Even after years of daily exercise and healthy eating, some members can still be affected by certain traumatic events they experience in the field. Mallory Procunier spoke with Dr. David Lingley, a psychologist who works with many of E Division's integrated operational teams, about how these underused health care professionals can help.
What are some key pieces of advice you give members to help them cope with unimaginable events?
Regardless of how impactful the trauma is, the majority of them put most of their effort into trying to avoid remembering any of it. Logically, that makes sense, but the more someone does that, the more opportunity that trauma has to take hold in other ways and to show up in other aspects of their lives. The biggest challenge I have when members come to see me is to get them to face the trauma head-on. Therapeutically, that's going to be more effective for them in the long run.
What do you do when members are really reluctant to go back to that place in their minds?
The first stage is trying to establish enough of a rapport and relationship with them that there's a degree of trust. If they don't trust that what I'm saying has some validity and that I'm able to understand the stress the trauma has created for them, then they're not going to follow my lead. Oftentimes, it's not hard to get them to begin to recall it. Initially, in treatment, what I try and do is basically have them recall it in more manageable pieces. A lot of times, I'll encourage someone to discuss an aspect of it, but then if I see that they're becoming too overwhelmed by it and I think it's becoming more detrimental to them, then I have ways to pull them back into the here and now. It's kind of like, psychologically, taking a bit of a break from it.
Why do you think they're hesitant to come to you in the first place?
Somehow, there's still a huge stigma associated with going to see a psychologist. To some people, it might mean that they're weak or that there's something wrong with them. They might think that somebody else will think they're crazy because, in their mind, that's really the only type of people who see people like me. But there are far more members who are coming in far more easily and sooner than there were 15 years ago when I first started to do this. That's the word-of-mouth situation. There probably is more discussion and more encouragement that's going on at the detachment level now about how this is a good thing and that it could help. I think, without a doubt, that's been a step in the right direction.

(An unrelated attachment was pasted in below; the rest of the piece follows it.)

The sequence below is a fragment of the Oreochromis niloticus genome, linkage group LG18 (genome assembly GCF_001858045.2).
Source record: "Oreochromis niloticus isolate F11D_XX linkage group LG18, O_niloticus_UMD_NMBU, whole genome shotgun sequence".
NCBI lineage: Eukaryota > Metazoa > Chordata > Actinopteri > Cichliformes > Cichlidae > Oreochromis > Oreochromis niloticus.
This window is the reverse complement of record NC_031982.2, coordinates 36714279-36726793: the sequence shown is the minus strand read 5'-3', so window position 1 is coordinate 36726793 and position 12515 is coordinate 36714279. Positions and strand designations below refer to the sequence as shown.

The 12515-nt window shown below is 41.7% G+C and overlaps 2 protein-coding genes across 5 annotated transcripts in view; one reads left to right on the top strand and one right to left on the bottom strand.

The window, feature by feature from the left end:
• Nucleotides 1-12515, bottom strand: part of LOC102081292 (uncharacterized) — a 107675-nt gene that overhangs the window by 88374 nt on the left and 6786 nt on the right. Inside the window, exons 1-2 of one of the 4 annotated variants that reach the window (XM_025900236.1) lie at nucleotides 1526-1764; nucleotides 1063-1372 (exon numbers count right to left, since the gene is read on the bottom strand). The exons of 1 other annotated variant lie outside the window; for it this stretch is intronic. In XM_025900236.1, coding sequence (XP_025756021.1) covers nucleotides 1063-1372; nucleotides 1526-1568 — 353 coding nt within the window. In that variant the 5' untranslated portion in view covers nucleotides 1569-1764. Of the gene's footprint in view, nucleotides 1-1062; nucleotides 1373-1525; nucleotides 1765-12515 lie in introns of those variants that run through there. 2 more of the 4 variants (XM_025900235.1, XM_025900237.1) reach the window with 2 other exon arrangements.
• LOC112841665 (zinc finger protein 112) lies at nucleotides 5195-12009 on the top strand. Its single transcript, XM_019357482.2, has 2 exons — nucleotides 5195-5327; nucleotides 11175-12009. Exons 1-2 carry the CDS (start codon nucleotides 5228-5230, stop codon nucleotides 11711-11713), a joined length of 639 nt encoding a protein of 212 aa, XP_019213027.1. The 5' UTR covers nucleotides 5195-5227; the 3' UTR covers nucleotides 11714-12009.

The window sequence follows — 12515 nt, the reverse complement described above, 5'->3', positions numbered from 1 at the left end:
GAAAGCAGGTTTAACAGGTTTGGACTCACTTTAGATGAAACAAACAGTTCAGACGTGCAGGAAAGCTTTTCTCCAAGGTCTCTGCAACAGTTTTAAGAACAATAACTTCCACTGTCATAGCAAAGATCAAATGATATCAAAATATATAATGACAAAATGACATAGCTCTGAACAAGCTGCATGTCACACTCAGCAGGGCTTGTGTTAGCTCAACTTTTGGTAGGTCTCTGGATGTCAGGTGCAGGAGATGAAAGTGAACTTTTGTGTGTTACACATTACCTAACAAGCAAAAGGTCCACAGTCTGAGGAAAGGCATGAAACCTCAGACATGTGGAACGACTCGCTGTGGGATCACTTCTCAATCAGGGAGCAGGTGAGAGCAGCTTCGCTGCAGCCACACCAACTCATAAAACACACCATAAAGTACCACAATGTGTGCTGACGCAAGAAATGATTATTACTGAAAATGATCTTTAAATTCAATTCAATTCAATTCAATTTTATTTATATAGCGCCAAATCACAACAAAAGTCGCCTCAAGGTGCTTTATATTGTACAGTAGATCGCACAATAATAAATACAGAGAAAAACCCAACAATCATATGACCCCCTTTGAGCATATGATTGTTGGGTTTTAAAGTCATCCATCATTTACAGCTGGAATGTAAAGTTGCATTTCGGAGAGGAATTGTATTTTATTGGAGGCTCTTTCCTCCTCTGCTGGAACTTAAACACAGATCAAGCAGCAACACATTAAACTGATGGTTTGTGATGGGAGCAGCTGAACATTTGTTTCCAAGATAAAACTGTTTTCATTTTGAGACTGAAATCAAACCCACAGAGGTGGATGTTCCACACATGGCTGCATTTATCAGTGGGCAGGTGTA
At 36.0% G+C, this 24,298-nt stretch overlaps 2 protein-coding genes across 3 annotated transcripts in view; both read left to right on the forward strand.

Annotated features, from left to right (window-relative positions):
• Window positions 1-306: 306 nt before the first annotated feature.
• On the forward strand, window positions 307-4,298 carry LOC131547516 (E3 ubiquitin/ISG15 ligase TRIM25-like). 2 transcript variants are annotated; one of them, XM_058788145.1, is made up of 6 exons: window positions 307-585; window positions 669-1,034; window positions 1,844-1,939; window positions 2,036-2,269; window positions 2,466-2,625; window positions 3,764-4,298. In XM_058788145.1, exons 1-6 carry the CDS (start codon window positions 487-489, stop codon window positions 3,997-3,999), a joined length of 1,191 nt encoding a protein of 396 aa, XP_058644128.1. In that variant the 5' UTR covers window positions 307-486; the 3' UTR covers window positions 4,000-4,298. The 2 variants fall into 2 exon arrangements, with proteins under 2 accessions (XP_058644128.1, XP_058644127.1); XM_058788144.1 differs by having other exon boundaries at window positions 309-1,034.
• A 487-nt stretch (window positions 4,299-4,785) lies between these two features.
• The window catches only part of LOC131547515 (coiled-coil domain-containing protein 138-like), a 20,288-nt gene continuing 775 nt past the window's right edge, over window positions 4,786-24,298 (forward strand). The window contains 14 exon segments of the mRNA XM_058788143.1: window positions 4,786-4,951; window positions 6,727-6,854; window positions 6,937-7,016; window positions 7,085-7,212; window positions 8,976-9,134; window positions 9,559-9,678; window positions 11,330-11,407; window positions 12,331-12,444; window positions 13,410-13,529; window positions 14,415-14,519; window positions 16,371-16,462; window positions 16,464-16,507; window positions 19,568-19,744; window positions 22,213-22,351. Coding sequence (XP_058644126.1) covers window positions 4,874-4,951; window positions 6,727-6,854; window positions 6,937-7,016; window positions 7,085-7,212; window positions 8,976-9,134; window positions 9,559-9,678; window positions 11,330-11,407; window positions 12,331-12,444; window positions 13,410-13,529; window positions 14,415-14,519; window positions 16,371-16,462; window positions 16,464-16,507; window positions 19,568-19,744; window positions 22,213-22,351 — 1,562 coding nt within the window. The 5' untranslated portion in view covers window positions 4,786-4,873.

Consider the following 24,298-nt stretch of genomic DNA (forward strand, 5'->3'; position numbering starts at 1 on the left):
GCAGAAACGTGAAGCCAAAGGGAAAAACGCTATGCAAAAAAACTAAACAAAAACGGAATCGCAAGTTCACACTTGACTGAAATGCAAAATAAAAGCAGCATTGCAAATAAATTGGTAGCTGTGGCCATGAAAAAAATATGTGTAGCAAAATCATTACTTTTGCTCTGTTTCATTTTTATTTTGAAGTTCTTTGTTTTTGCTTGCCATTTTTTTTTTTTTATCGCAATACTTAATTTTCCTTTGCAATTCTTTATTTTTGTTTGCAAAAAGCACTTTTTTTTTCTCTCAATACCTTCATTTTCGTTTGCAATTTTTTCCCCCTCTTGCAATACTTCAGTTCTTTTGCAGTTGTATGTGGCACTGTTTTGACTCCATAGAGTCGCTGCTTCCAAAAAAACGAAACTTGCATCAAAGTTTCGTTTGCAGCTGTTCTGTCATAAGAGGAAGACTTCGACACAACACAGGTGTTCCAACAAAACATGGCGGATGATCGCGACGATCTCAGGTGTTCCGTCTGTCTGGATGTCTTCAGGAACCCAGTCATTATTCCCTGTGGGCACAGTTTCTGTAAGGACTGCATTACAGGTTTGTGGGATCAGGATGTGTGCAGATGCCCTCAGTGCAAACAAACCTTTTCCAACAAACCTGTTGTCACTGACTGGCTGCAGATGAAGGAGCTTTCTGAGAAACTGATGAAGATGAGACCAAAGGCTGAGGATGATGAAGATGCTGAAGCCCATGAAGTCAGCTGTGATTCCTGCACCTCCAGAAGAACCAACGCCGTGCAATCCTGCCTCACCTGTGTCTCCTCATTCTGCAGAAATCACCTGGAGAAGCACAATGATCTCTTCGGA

After they come and see you, what can members do to cope with their symptoms?
Try and adopt some healthy lifestyle changes. If they can engage in some sort of physical activity, even if it's taking the dog for a walk a couple of times a week, that might assist them in terms of being able to manage stress a bit better. But along with that, I encourage members to be more open and more self-disclosing with a confidant about what is going on with them. It's not unusual that I'll talk to a member who is having some really upsetting nightmares on a regular basis but would never say anything to his or her spouse. I also try and give members different strategies to help them recognize when stress is accumulating and what they can do to manage it a bit better.
What can you say to members about the importance of going?
One analogy I've used is to ask members how often, over the course of a year, they would take their vehicle to be serviced. I say, by comparison, they could benefit from coming in and having some type of psychological tune-up. Members are exposed to things so far above and beyond what the average individual is exposed to, so it's critical to see a psychologist. You need to look at taking care of yourself in different ways and you need to be OK with that.
Reprinted with permission from the Pony Express (No. 6, 2013).